Belgium, Netherlands and Germany formalise Einstein Telescope candidature
Belgium, the Netherlands and North Rhine-Westphalia in Germany signed a declaration of intent on Tuesday for a joint bid to build the Einstein Telescope at their border triangle.
The Einstein Telescope will be a huge underground telescope designed to monitor gravitational waves. These are tiny fluctuations in the gravitational waves travelling through the universe that, according to Albert Einstein's theory, can tell us more about our universe.
The prestige project will be buried somewhere in Europe in a few years' time. There are currently three sites in the running, one of which is near the border triangle between Belgium, the Netherlands and Germany. A decision is not expected before 2026.
Breeding ground for science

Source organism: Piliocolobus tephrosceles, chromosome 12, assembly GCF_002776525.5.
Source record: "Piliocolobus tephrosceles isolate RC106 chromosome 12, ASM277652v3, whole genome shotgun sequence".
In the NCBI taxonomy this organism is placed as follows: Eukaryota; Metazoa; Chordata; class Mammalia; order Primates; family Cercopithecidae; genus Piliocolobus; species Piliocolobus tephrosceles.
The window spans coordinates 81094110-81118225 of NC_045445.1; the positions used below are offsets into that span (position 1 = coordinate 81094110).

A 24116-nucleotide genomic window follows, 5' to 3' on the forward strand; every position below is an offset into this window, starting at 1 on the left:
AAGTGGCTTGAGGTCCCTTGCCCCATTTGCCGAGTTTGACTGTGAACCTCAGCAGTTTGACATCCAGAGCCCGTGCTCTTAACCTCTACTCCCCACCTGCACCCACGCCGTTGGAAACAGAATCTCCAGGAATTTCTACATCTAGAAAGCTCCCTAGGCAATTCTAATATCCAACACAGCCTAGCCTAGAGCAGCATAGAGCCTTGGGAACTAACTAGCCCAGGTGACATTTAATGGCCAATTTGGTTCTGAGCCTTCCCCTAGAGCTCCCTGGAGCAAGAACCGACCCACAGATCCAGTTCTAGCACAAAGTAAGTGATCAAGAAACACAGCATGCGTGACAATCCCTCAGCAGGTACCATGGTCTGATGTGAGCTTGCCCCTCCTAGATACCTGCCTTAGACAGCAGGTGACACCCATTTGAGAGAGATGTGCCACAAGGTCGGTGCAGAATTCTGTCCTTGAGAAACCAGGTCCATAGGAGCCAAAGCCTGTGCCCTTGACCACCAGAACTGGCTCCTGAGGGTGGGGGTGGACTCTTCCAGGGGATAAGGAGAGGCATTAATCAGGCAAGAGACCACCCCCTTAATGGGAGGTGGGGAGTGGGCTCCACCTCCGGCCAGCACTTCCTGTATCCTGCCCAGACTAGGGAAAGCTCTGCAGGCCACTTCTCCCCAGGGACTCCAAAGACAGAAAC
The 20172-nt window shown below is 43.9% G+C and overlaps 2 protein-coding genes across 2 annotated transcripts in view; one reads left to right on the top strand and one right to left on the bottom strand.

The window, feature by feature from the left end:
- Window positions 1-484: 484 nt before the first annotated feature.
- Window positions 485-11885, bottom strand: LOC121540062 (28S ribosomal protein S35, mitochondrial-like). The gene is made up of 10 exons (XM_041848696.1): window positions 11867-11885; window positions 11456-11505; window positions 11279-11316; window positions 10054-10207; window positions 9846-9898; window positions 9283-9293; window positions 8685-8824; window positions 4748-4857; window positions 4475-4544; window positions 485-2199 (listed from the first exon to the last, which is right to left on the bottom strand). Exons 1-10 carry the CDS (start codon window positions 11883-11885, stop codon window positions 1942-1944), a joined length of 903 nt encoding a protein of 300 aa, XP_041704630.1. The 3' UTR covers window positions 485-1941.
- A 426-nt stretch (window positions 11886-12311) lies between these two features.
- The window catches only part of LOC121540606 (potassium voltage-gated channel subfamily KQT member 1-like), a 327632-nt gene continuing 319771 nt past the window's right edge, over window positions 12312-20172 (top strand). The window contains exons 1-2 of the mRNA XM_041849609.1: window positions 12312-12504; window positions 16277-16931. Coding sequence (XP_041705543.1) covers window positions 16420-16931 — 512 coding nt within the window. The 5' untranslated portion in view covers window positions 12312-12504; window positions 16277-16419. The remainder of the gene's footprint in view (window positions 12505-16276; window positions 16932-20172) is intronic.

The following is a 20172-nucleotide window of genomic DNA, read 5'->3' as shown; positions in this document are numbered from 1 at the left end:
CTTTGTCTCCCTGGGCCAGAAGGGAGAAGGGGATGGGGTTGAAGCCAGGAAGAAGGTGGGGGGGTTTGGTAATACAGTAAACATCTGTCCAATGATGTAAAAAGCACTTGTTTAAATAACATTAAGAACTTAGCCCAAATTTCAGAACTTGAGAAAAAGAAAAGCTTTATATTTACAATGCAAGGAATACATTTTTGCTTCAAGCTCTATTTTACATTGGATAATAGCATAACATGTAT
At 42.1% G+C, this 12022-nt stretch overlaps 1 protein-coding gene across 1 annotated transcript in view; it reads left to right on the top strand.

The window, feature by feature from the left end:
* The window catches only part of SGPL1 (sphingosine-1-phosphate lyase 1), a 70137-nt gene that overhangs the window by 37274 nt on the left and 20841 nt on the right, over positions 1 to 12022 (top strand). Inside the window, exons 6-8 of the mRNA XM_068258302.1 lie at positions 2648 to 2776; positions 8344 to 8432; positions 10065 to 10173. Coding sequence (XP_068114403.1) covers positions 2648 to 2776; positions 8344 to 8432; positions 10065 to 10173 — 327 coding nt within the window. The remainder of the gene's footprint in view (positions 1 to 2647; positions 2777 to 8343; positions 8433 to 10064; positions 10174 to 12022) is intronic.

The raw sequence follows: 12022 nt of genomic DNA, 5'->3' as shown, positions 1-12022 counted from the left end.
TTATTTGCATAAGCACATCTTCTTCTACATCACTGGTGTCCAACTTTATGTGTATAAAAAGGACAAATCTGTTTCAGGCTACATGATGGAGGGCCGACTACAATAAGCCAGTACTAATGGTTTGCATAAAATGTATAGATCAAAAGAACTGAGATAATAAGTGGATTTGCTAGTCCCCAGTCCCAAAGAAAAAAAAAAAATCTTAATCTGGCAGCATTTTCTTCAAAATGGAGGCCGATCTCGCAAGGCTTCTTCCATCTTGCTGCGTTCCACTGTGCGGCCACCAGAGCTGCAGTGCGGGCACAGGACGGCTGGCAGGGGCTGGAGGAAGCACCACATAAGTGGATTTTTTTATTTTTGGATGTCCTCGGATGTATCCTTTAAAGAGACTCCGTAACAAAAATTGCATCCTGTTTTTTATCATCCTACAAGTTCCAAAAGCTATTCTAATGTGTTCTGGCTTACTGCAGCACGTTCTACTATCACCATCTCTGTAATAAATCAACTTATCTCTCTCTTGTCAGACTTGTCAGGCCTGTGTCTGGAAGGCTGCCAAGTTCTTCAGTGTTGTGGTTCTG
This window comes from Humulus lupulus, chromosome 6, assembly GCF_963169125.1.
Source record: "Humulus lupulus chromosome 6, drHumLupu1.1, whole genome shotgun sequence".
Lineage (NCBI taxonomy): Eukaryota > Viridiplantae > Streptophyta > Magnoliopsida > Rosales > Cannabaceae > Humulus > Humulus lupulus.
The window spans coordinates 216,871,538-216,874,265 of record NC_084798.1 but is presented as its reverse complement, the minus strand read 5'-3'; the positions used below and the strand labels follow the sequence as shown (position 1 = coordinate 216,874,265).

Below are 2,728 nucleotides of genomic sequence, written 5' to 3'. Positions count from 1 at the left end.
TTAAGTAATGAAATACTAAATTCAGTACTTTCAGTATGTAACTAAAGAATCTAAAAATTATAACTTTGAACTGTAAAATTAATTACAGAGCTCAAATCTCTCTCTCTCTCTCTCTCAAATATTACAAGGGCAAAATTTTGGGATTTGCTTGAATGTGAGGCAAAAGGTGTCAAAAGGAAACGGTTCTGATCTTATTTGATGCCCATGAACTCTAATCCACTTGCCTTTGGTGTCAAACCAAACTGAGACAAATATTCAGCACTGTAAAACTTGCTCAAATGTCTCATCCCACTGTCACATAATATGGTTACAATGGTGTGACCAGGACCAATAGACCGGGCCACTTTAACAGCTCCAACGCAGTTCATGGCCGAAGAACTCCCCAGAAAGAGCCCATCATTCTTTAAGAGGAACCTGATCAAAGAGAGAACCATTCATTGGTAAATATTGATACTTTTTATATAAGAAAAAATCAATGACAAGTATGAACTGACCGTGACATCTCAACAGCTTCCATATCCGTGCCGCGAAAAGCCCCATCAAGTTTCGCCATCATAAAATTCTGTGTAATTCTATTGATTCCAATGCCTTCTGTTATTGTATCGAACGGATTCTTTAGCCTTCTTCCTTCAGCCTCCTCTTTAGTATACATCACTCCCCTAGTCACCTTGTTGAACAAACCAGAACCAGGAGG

The declaration of intent for the countries' official joint bid was signed on Tuesday by representatives of the Belgian federal government, Flanders, Wallonia, the French Community, the German-speaking Community, the state of North Rhine-Westphalia, the Dutch government and the Dutch province of Limburg.
"The future site should become a centre of international reference," said Wallonia's minister for Innovation, Willy Borsus. "It is a unique breeding ground for research and science, but it will also give a strong boost to the local economy and the creation of direct and indirect jobs, as many companies will be involved in the construction, implementation and maintenance of the site."
Artist's impression of the underground Einstein Telescope © PHOTO NIKHEF